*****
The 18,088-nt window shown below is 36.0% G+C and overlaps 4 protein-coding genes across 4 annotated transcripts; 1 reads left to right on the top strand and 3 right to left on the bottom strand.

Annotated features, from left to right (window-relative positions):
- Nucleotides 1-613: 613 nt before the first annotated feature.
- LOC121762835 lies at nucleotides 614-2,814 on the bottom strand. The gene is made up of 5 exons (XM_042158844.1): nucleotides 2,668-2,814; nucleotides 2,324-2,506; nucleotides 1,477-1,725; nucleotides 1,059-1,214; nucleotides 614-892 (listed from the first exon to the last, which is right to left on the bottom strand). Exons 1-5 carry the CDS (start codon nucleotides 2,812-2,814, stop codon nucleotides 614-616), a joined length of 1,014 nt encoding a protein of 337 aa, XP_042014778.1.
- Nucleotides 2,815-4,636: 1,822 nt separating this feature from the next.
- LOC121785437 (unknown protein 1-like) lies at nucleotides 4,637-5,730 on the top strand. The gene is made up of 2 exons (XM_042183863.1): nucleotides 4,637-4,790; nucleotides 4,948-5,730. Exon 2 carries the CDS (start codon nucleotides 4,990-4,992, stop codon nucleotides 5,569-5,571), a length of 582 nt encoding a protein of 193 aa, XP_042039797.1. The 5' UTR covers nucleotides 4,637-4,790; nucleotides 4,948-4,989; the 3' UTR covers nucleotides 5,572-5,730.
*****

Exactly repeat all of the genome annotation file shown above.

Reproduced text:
The 18,088-nt window shown below is 36.0% G+C and overlaps 4 protein-coding genes across 4 annotated transcripts; 1 reads left to right on the top strand and 3 right to left on the bottom strand.

Annotated features, from left to right (window-relative positions):
- Nucleotides 1-613: 613 nt before the first annotated feature.
- LOC121762835 lies at nucleotides 614-2,814 on the bottom strand. The gene is made up of 5 exons (XM_042158844.1): nucleotides 2,668-2,814; nucleotides 2,324-2,506; nucleotides 1,477-1,725; nucleotides 1,059-1,214; nucleotides 614-892 (listed from the first exon to the last, which is right to left on the bottom strand). Exons 1-5 carry the CDS (start codon nucleotides 2,812-2,814, stop codon nucleotides 614-616), a joined length of 1,014 nt encoding a protein of 337 aa, XP_042014778.1.
- Nucleotides 2,815-4,636: 1,822 nt separating this feature from the next.
- LOC121785437 (unknown protein 1-like) lies at nucleotides 4,637-5,730 on the top strand. The gene is made up of 2 exons (XM_042183863.1): nucleotides 4,637-4,790; nucleotides 4,948-5,730. Exon 2 carries the CDS (start codon nucleotides 4,990-4,992, stop codon nucleotides 5,569-5,571), a length of 582 nt encoding a protein of 193 aa, XP_042039797.1. The 5' UTR covers nucleotides 4,637-4,790; nucleotides 4,948-4,989; the 3' UTR covers nucleotides 5,572-5,730.